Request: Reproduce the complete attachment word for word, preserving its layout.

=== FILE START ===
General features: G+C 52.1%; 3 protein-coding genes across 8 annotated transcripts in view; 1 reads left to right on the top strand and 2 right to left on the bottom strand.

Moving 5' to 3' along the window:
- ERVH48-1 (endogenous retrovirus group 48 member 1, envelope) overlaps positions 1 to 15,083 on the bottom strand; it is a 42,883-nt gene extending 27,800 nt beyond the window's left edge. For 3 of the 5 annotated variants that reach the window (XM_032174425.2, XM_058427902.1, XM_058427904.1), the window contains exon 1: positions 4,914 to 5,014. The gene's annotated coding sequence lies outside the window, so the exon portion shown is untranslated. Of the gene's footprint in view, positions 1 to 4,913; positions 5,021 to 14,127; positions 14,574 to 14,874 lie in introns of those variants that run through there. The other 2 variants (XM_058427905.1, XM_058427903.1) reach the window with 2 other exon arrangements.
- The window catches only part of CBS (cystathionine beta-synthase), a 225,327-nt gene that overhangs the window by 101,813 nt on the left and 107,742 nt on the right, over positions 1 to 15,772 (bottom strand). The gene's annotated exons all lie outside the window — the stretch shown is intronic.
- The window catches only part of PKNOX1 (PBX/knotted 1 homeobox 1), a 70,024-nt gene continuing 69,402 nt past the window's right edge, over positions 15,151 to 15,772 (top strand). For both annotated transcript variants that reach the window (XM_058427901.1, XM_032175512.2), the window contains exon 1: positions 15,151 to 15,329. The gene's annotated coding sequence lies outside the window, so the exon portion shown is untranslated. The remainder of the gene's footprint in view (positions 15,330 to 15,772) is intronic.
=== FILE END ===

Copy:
General features: G+C 52.1%; 3 protein-coding genes across 8 annotated transcripts in view; 1 reads left to right on the top strand and 2 right to left on the bottom strand.

Moving 5' to 3' along the window:
- ERVH48-1 (endogenous retrovirus group 48 member 1, envelope) overlaps positions 1 to 15,083 on the bottom strand; it is a 42,883-nt gene extending 27,800 nt beyond the window's left edge. For 3 of the 5 annotated variants that reach the window (XM_032174425.2, XM_058427902.1, XM_058427904.1), the window contains exon 1: positions 4,914 to 5,014. The gene's annotated coding sequence lies outside the window, so the exon portion shown is untranslated. Of the gene's footprint in view, positions 1 to 4,913; positions 5,021 to 14,127; positions 14,574 to 14,874 lie in introns of those variants that run through there. The other 2 variants (XM_058427905.1, XM_058427903.1) reach the window with 2 other exon arrangements.
- The window catches only part of CBS (cystathionine beta-synthase), a 225,327-nt gene that overhangs the window by 101,813 nt on the left and 107,742 nt on the right, over positions 1 to 15,772 (bottom strand). The gene's annotated exons all lie outside the window — the stretch shown is intronic.
- The window catches only part of PKNOX1 (PBX/knotted 1 homeobox 1), a 70,024-nt gene continuing 69,402 nt past the window's right edge, over positions 15,151 to 15,772 (top strand). For both annotated transcript variants that reach the window (XM_058427901.1, XM_032175512.2), the window contains exon 1: positions 15,151 to 15,329. The gene's annotated coding sequence lies outside the window, so the exon portion shown is untranslated. The remainder of the gene's footprint in view (positions 15,330 to 15,772) is intronic.